Saturday, March 17, 2012


It occurred to me that an investment plan purchasing 92 quarterly paying dividend stocks, in order to collect a dividend for every day of the year, may seem to have little flexibility, as far as investment schemes go.  The strategy requires a buy and hold aspect, since you have to hold on to shares of all 92 stocks to collect a dividend per day for each day of the year.  However, since I'll be collecting dividends in an interest bearing account it does allow for fantastic buying flexibility.

When you have money coming in on a daily basis, cash balances rise quite rapidly, depending on how you manage the cash.  While I plan to build positions to increase cash flows by reinvesting dividends, I have the option to choose when to do my buying.  As everyone knows, it's impossible to time the market.  It is, however, much easier to identify buying opportunities.  When the market declines 10 percent from a previous high it represents a buying opportunity, as does each additional 10 percent decline.  Usually a person following this strategy would also identify selling opportunities by raising cash through stock sales when the market rises 25 percent or more.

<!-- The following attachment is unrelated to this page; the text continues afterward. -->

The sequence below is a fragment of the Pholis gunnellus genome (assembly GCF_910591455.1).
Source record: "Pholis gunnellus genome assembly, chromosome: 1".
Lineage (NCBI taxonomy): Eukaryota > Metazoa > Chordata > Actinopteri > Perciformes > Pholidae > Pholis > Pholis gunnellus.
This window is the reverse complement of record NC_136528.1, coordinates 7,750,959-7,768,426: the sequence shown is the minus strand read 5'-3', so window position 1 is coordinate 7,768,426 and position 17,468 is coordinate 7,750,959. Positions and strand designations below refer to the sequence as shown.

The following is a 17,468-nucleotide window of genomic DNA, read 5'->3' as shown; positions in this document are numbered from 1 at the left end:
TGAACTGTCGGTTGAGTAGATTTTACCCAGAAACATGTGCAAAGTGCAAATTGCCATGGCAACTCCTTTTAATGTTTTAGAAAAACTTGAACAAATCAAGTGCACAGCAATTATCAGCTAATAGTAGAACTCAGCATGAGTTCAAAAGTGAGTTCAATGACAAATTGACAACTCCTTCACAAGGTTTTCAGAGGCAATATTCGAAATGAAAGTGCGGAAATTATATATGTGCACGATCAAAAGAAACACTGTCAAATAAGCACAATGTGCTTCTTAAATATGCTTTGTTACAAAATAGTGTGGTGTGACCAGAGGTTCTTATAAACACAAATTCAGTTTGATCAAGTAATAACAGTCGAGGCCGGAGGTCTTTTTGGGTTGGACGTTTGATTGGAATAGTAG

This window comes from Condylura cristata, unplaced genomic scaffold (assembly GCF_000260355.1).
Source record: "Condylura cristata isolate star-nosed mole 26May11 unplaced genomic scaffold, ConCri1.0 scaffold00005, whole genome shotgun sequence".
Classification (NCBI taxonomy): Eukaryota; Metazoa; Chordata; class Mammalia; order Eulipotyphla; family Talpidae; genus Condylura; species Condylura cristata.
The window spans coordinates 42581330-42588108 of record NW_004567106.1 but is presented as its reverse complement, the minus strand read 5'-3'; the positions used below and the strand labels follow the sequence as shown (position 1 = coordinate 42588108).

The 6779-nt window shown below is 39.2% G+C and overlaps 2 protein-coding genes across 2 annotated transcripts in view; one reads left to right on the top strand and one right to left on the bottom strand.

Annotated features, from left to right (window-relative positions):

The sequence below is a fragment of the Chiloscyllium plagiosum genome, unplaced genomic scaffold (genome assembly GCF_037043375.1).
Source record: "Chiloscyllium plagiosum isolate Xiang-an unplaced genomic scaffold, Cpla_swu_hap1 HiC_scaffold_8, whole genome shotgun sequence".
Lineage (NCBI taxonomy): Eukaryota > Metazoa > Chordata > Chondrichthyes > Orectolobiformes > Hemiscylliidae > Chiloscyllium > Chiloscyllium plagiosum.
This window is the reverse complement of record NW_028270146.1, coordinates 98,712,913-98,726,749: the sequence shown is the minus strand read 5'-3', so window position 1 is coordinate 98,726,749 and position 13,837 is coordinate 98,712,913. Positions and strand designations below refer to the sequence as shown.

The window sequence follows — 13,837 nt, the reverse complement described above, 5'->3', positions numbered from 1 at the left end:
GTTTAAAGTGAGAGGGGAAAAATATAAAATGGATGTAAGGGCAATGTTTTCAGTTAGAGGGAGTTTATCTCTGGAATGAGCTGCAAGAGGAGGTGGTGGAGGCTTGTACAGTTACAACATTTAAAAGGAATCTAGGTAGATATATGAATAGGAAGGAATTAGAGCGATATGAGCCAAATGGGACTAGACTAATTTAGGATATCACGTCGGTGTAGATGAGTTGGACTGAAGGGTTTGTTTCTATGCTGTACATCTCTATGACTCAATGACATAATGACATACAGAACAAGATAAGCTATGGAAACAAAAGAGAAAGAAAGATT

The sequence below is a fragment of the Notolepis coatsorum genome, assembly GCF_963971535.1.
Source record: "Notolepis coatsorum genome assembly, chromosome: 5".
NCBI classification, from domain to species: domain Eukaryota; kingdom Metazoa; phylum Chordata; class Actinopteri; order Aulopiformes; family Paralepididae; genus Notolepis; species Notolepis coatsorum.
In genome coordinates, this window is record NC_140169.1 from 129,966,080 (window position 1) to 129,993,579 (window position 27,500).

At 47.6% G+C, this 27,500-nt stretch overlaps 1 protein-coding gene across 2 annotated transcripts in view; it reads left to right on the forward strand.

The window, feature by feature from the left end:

Since my daily dividend portfolio follows more of a buy and hold strategy, I would have less flexibility on the sales end, but this is where the daily dividends help pick up the slack.  While I mostly intend to buy and hold, it will become necessary at times to replace under performing stocks or stocks that may cease to pay dividends, so I still have to work out a strategy to account for such contingencies.  I'm open to suggestions on this one?

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